My test route varied from fast flowing dirt, to tight corrugated switchbacks, loamy single trail and a wet, rocky valley pass. It’s only a good day ride loop out of Sydney, so there’s tarmac in between and the soothing whir of the knobbies are a reminder that this isn’t the GS. The other pointer is the extra 10 litres of fuel in the Adventure. That said, it’s well hidden and even when standing up on the footpegs it doesn’t feel overly bulky. Yes, it is a big bike, but ergonomically it doesn’t feel like it.

The only time you feel the size of the Adventure is at slow speed and that’s when you’d want a bit of strength, size, talent and/or youth on your side when things get physical as there’s no throwing this machine around like a 400. But that’s besides the point of the Adventure – it is made for big distances exploring, but so good is it in terrain normally traversed on single-cylinder four-strokes, that you find yourself easily going into more and more challenging situations. At the end of the day, that’s just the kind of big adventure bike you want when the going gets tough.

Image: Alex Gobert (Foremost Media).

The Boxer engine has a smooth, strong and easily controllable delivery of power. At walking speed there is little clutch work required to keep it moving and where it shines most is in its midrange – the most enjoyable place to ride any motorcycle, especially one off-road. The engine has more power than you can use and fuel consumption is phenomenal – you will easily and enjoyably go a day without stopping for fuel and not be sore either.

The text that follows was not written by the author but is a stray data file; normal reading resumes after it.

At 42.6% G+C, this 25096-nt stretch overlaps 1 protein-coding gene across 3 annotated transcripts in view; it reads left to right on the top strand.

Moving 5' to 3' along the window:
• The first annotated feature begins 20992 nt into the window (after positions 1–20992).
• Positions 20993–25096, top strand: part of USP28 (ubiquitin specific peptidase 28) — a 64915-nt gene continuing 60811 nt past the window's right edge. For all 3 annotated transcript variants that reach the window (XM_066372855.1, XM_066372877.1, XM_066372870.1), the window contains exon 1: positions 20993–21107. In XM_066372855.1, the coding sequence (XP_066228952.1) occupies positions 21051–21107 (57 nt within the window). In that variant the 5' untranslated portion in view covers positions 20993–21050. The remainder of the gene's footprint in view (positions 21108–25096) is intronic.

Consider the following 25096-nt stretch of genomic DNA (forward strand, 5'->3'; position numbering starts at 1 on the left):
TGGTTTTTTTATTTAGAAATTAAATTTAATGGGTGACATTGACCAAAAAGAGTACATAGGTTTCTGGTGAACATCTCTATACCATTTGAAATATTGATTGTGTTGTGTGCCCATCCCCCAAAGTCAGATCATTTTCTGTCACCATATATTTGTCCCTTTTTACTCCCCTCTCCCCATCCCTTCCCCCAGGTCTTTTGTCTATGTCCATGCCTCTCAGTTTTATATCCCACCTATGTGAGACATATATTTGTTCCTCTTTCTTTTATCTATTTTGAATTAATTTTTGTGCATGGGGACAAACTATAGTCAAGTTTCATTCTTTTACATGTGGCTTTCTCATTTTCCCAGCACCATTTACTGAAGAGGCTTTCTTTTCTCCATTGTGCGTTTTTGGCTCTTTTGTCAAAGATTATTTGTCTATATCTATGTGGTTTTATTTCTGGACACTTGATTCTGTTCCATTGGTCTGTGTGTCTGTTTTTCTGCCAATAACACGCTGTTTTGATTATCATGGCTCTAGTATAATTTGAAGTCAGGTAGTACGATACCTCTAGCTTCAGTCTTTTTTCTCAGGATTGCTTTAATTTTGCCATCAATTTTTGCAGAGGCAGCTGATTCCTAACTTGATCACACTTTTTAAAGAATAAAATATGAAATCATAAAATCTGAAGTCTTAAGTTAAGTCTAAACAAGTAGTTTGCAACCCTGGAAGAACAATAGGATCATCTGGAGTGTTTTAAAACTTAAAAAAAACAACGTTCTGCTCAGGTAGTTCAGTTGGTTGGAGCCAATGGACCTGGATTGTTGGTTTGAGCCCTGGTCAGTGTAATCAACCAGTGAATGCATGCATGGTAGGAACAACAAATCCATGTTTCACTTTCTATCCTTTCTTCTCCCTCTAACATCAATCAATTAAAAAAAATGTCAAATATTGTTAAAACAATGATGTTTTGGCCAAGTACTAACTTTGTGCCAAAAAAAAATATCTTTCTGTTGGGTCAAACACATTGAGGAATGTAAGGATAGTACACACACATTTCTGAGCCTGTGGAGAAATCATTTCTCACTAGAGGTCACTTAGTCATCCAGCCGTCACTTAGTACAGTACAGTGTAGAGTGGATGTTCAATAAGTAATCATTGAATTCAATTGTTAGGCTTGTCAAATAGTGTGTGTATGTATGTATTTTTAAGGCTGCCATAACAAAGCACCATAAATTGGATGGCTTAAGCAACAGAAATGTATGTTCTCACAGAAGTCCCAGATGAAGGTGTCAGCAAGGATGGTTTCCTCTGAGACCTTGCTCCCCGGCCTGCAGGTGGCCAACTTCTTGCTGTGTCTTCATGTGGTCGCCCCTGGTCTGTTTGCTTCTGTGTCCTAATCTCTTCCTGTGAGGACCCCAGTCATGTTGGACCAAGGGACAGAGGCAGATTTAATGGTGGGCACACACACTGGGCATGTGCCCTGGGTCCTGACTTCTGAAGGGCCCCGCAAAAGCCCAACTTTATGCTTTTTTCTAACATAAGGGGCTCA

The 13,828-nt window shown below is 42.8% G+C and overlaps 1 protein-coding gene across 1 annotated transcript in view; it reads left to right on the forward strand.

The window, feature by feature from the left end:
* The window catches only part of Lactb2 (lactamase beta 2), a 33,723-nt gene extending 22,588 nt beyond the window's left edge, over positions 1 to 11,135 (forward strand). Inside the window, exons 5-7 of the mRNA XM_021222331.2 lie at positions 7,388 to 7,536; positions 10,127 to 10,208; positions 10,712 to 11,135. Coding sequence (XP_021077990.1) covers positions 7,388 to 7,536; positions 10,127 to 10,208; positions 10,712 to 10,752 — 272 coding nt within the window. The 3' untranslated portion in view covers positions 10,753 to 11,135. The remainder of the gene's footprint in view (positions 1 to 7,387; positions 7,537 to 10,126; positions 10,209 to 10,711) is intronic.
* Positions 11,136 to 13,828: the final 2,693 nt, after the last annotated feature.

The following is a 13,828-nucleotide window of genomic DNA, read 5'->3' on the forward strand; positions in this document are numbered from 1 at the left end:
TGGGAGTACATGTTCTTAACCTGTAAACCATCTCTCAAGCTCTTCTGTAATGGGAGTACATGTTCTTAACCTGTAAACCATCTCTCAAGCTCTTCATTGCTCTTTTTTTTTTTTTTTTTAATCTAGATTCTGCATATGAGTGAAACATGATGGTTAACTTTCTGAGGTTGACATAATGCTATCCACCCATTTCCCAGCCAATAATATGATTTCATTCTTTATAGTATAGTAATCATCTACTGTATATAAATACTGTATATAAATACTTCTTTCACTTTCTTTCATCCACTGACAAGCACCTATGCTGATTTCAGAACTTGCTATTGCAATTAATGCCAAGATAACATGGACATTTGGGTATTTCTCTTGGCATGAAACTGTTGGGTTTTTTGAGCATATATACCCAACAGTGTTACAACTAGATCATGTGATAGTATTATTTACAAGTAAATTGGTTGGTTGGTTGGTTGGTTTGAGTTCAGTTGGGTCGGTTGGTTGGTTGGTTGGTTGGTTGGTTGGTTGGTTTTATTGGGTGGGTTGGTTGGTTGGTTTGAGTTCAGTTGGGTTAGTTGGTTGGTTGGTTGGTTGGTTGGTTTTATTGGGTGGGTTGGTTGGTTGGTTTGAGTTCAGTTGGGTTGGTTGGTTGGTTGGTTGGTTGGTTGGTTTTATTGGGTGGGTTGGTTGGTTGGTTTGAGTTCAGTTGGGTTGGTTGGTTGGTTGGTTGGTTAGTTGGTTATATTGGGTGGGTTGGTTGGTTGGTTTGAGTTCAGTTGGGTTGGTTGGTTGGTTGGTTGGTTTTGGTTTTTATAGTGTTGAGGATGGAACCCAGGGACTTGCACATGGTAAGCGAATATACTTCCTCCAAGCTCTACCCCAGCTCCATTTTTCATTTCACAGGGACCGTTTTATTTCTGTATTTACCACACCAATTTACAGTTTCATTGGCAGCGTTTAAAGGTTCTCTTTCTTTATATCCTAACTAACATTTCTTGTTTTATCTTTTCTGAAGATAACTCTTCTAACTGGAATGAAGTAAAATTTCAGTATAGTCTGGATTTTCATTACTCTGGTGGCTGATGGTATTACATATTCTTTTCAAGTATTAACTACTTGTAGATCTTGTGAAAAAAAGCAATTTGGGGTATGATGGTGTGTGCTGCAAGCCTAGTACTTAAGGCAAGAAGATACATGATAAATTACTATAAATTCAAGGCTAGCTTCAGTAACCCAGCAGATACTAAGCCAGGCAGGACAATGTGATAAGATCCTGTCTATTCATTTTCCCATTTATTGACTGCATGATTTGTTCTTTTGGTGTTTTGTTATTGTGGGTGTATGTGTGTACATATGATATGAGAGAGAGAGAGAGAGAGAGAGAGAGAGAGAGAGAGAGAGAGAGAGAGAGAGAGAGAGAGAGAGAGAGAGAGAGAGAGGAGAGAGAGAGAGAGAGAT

The handling is equally as refined and easy on the rider. The unique Telever front-end and Paralever rear-end have proven their worth in terms of durability over the years. The superb control and performance they deliver speaks for itself. Now, more so than ever – with the addition of the semi-active function as an option – the dexterity of the Adventure is better than ever, and at the touch of a button. Be it going from the bush to freeway or solo to two-up ready to see the world, you just tap and go on the bike that you want.

Image: Alex Gobert (Foremost Media).

It is easy to see the extra efforts gone to make the Adventure better off-road. There’s more ground clearance, more nimble handling, 30 litre fuel tank, extra scope the electronics deliver, fat footpegs and strong, adjustable levers. It even comes ready for the inevitable with a thick, strong bar well-mounted. Yeah it looks ugly, but that would you want a broken rocker cover gasket on sunset, in winter, halfway up the Oodnadatta Track? Me neither.

This is a machine built for travelling big distance in any direction you can point. On the road it is only compromised by the knobby tyres but if that’s a problem for you, the Adventure isn’t the bike for you. For riders that want a bike that will effortlessly take them on big adventures in ease and comfort, you can’t look past the GS Adventure.


Capacity: 1170cc
Power: 91kW @ 7750rpm
Torque: 125Nm @ 6500rpm
Wet weight: 260kg
Seat height: 890/910mm
Price: $24,590+orc
Detailed specs: